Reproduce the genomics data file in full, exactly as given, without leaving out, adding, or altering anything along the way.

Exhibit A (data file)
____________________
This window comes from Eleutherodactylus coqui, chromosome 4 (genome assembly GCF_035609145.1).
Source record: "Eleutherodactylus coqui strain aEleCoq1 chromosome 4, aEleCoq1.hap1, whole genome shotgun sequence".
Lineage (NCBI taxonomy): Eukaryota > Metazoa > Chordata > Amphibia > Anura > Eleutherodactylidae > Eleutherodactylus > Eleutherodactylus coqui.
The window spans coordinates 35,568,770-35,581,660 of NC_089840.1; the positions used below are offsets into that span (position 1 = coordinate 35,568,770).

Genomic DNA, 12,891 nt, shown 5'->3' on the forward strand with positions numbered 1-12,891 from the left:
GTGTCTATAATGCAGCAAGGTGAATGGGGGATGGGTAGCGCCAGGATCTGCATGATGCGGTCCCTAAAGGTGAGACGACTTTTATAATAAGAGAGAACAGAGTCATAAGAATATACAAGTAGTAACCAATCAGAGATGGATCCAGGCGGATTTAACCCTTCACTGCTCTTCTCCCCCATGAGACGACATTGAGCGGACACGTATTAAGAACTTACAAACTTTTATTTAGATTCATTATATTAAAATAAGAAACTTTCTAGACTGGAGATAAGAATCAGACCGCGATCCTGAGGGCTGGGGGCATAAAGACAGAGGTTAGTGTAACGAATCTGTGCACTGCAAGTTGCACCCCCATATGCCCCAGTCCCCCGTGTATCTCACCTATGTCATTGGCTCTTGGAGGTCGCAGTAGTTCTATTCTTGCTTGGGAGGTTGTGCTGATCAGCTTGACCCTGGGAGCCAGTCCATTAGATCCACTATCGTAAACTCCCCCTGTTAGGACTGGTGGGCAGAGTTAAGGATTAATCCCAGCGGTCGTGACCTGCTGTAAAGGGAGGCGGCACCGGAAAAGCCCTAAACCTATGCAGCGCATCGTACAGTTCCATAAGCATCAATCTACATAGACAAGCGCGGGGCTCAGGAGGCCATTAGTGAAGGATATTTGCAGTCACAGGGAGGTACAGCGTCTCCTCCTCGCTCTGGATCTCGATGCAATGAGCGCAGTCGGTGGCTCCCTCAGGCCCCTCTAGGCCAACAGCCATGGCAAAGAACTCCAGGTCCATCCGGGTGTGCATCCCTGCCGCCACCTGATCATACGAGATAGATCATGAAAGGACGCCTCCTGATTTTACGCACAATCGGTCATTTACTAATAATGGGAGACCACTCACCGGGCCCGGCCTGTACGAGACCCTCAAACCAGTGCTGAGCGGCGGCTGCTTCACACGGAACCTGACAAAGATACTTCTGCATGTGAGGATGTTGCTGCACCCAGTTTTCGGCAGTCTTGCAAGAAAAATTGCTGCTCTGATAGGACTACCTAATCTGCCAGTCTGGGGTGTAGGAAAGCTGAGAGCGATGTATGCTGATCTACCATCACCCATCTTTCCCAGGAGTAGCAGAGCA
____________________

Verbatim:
This window comes from Eleutherodactylus coqui, chromosome 4 (genome assembly GCF_035609145.1).
Source record: "Eleutherodactylus coqui strain aEleCoq1 chromosome 4, aEleCoq1.hap1, whole genome shotgun sequence".
Lineage (NCBI taxonomy): Eukaryota > Metazoa > Chordata > Amphibia > Anura > Eleutherodactylidae > Eleutherodactylus > Eleutherodactylus coqui.
The window spans coordinates 35,568,770-35,581,660 of NC_089840.1; the positions used below are offsets into that span (position 1 = coordinate 35,568,770).

Genomic DNA, 12,891 nt, shown 5'->3' on the forward strand with positions numbered 1-12,891 from the left:
GTGTCTATAATGCAGCAAGGTGAATGGGGGATGGGTAGCGCCAGGATCTGCATGATGCGGTCCCTAAAGGTGAGACGACTTTTATAATAAGAGAGAACAGAGTCATAAGAATATACAAGTAGTAACCAATCAGAGATGGATCCAGGCGGATTTAACCCTTCACTGCTCTTCTCCCCCATGAGACGACATTGAGCGGACACGTATTAAGAACTTACAAACTTTTATTTAGATTCATTATATTAAAATAAGAAACTTTCTAGACTGGAGATAAGAATCAGACCGCGATCCTGAGGGCTGGGGGCATAAAGACAGAGGTTAGTGTAACGAATCTGTGCACTGCAAGTTGCACCCCCATATGCCCCAGTCCCCCGTGTATCTCACCTATGTCATTGGCTCTTGGAGGTCGCAGTAGTTCTATTCTTGCTTGGGAGGTTGTGCTGATCAGCTTGACCCTGGGAGCCAGTCCATTAGATCCACTATCGTAAACTCCCCCTGTTAGGACTGGTGGGCAGAGTTAAGGATTAATCCCAGCGGTCGTGACCTGCTGTAAAGGGAGGCGGCACCGGAAAAGCCCTAAACCTATGCAGCGCATCGTACAGTTCCATAAGCATCAATCTACATAGACAAGCGCGGGGCTCAGGAGGCCATTAGTGAAGGATATTTGCAGTCACAGGGAGGTACAGCGTCTCCTCCTCGCTCTGGATCTCGATGCAATGAGCGCAGTCGGTGGCTCCCTCAGGCCCCTCTAGGCCAACAGCCATGGCAAAGAACTCCAGGTCCATCCGGGTGTGCATCCCTGCCGCCACCTGATCATACGAGATAGATCATGAAAGGACGCCTCCTGATTTTACGCACAATCGGTCATTTACTAATAATGGGAGACCACTCACCGGGCCCGGCCTGTACGAGACCCTCAAACCAGTGCTGAGCGGCGGCTGCTTCACACGGAACCTGACAAAGATACTTCTGCATGTGAGGATGTTGCTGCACCCAGTTTTCGGCAGTCTTGCAAGAAAAATTGCTGCTCTGATAGGACTACCTAATCTGCCAGTCTGGGGTGTAGGAAAGCTGAGAGCGATGTATGCTGATCTACCATCACCCATCTTTCCCAGGAGTAGCAGAGCA